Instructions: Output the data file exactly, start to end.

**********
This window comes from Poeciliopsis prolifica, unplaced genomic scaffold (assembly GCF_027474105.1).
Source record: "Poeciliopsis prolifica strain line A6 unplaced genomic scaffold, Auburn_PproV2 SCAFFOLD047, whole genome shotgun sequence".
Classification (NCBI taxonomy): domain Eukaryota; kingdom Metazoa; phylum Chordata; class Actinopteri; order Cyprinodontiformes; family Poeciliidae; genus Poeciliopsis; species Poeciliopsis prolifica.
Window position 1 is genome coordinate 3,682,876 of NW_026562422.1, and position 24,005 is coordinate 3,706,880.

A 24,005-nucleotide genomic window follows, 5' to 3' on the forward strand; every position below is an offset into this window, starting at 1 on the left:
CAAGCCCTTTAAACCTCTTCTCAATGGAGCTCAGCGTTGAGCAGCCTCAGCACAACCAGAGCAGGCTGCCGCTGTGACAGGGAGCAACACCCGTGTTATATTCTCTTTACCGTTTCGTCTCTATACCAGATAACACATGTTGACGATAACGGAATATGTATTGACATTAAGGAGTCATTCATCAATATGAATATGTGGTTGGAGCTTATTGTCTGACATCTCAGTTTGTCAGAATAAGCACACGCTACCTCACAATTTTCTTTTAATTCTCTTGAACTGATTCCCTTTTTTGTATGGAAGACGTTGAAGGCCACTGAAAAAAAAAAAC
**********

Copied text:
This window comes from Poeciliopsis prolifica, unplaced genomic scaffold (assembly GCF_027474105.1).
Source record: "Poeciliopsis prolifica strain line A6 unplaced genomic scaffold, Auburn_PproV2 SCAFFOLD047, whole genome shotgun sequence".
Classification (NCBI taxonomy): domain Eukaryota; kingdom Metazoa; phylum Chordata; class Actinopteri; order Cyprinodontiformes; family Poeciliidae; genus Poeciliopsis; species Poeciliopsis prolifica.
Window position 1 is genome coordinate 3,682,876 of NW_026562422.1, and position 24,005 is coordinate 3,706,880.

A 24,005-nucleotide genomic window follows, 5' to 3' on the forward strand; every position below is an offset into this window, starting at 1 on the left:
CAAGCCCTTTAAACCTCTTCTCAATGGAGCTCAGCGTTGAGCAGCCTCAGCACAACCAGAGCAGGCTGCCGCTGTGACAGGGAGCAACACCCGTGTTATATTCTCTTTACCGTTTCGTCTCTATACCAGATAACACATGTTGACGATAACGGAATATGTATTGACATTAAGGAGTCATTCATCAATATGAATATGTGGTTGGAGCTTATTGTCTGACATCTCAGTTTGTCAGAATAAGCACACGCTACCTCACAATTTTCTTTTAATTCTCTTGAACTGATTCCCTTTTTTGTATGGAAGACGTTGAAGGCCACTGAAAAAAAAAAAC